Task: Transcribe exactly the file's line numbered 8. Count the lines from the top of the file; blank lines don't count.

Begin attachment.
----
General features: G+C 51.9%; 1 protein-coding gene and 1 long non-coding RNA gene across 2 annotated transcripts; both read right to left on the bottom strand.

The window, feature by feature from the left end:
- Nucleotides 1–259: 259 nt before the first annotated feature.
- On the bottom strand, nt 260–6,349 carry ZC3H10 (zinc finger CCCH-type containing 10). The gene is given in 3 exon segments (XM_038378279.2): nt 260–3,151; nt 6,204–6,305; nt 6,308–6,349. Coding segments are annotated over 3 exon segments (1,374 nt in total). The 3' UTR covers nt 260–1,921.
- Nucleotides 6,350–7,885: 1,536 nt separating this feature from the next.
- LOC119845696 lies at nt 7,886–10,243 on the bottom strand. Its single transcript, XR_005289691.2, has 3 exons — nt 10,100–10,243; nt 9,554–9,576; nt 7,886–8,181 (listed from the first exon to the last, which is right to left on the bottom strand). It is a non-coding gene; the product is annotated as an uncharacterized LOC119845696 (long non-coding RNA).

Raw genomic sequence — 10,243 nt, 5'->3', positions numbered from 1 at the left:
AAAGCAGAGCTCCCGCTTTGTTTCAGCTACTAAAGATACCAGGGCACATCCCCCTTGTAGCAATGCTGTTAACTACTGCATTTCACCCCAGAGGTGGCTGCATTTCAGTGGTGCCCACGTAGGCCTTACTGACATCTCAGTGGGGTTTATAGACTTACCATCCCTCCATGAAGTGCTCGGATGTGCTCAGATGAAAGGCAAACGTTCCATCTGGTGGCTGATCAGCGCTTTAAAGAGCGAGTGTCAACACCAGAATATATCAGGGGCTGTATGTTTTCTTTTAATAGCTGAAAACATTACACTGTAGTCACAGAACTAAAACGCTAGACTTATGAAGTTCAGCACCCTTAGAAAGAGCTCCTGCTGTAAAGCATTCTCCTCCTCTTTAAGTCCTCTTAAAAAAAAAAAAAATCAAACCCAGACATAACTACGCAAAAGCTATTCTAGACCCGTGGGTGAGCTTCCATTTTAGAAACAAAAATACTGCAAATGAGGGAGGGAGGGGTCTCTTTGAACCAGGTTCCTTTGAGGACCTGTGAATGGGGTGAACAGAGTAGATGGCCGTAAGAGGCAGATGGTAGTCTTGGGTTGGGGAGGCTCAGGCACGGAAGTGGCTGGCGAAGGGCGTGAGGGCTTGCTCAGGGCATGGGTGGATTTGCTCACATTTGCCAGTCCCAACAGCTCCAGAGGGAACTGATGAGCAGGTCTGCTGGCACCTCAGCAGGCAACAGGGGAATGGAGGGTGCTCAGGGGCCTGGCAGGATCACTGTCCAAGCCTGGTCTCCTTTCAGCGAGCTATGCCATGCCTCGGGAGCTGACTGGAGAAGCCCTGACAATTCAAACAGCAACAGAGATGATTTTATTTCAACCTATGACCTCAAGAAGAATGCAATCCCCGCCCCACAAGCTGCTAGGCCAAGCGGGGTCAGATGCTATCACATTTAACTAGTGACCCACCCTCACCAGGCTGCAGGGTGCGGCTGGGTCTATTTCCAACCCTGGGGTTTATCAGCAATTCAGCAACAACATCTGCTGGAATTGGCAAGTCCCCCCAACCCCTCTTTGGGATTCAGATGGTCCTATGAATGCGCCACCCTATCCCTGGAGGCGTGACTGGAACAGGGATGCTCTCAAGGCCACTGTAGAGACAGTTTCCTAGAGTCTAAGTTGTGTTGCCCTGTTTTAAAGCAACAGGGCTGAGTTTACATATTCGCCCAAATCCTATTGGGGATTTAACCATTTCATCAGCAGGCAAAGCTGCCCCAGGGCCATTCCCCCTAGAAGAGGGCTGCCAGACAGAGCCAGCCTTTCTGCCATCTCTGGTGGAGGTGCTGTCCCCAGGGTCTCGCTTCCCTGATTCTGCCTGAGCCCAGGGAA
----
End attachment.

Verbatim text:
AAAGCAGAGCTCCCGCTTTGTTTCAGCTACTAAAGATACCAGGGCACATCCCCCTTGTAGCAATGCTGTTAACTACTGCATTTCACCCCAGAGGTGGCTGCATTTCAGTGGTGCCCACGTAGGCCTTACTGACATCTCAGTGGGGTTTATAGACTTACCATCCCTCCATGAAGTGCTCGGATGTGCTCAGATGAAAGGCAAACGTTCCATCTGGTGGCTGATCAGCGCTTTAAAGAGCGAGTGTCAACACCAGAATATATCAGGGGCTGTATGTTTTCTTTTAATAGCTGAAAACATTACACTGTAGTCACAGAACTAAAACGCTAGACTTATGAAGTTCAGCACCCTTAGAAAGAGCTCCTGCTGTAAAGCATTCTCCTCCTCTTTAAGTCCTCTTAAAAAAAAAAAAAATCAAACCCAGACATAACTACGCAAAAGCTATTCTAGACCCGTGGGTGAGCTTCCATTTTAGAAACAAAAATACTGCAAATGAGGGAGGGAGGGGTCTCTTTGAACCAGGTTCCTTTGAGGACCTGTGAATGGGGTGAACAGAGTAGATGGCCGTAAGAGGCAGATGGTAGTCTTGGGTTGGGGAGGCTCAGGCACGGAAGTGGCTGGCGAAGGGCGTGAGGGCTTGCTCAGGGCATGGGTGGATTTGCTCACATTTGCCAGTCCCAACAGCTCCAGAGGGAACTGATGAGCAGGTCTGCTGGCACCTCAGCAGGCAACAGGGGAATGGAGGGTGCTCAGGGGCCTGGCAGGATCACTGTCCAAGCCTGGTCTCCTTTCAGCGAGCTATGCCATGCCTCGGGAGCTGACTGGAGAAGCCCTGACAATTCAAACAGCAACAGAGATGATTTTATTTCAACCTATGACCTCAAGAAGAATGCAATCCCCGCCCCACAAGCTGCTAGGCCAAGCGGGGTCAGATGCTATCACATTTAACTAGTGACCCACCCTCACCAGGCTGCAGGGTGCGGCTGGGTCTATTTCCAACCCTGGGGTTTATCAGCAATTCAGCAACAACATCTGCTGGAATTGGCAAGTCCCCCCAACCCCTCTTTGGGATTCAGATGGTCCTATGAATGCGCCACCCTATCCCTGGAGGCGTGACTGGAACAGGGATGCTCTCAAGGCCACTGTAGAGACAGTTTCCTAGAGTCTAAGTTGTGTTGCCCTGTTTTAAAGCAACAGGGCTGAGTTTACATATTCGCCCAAATCCTATTGGGGATTTAACCATTTCATCAGCAGGCAAAGCTGCCCCAGGGCCATTCCCCCTAGAAGAGGGCTGCCAGACAGAGCCAGCCTTTCTGCCATCTCTGGTGGAGGTGCTGTCCCCAGGGTCTCGCTTCCCTGATTCTGCCTGAGCCCAGGGAA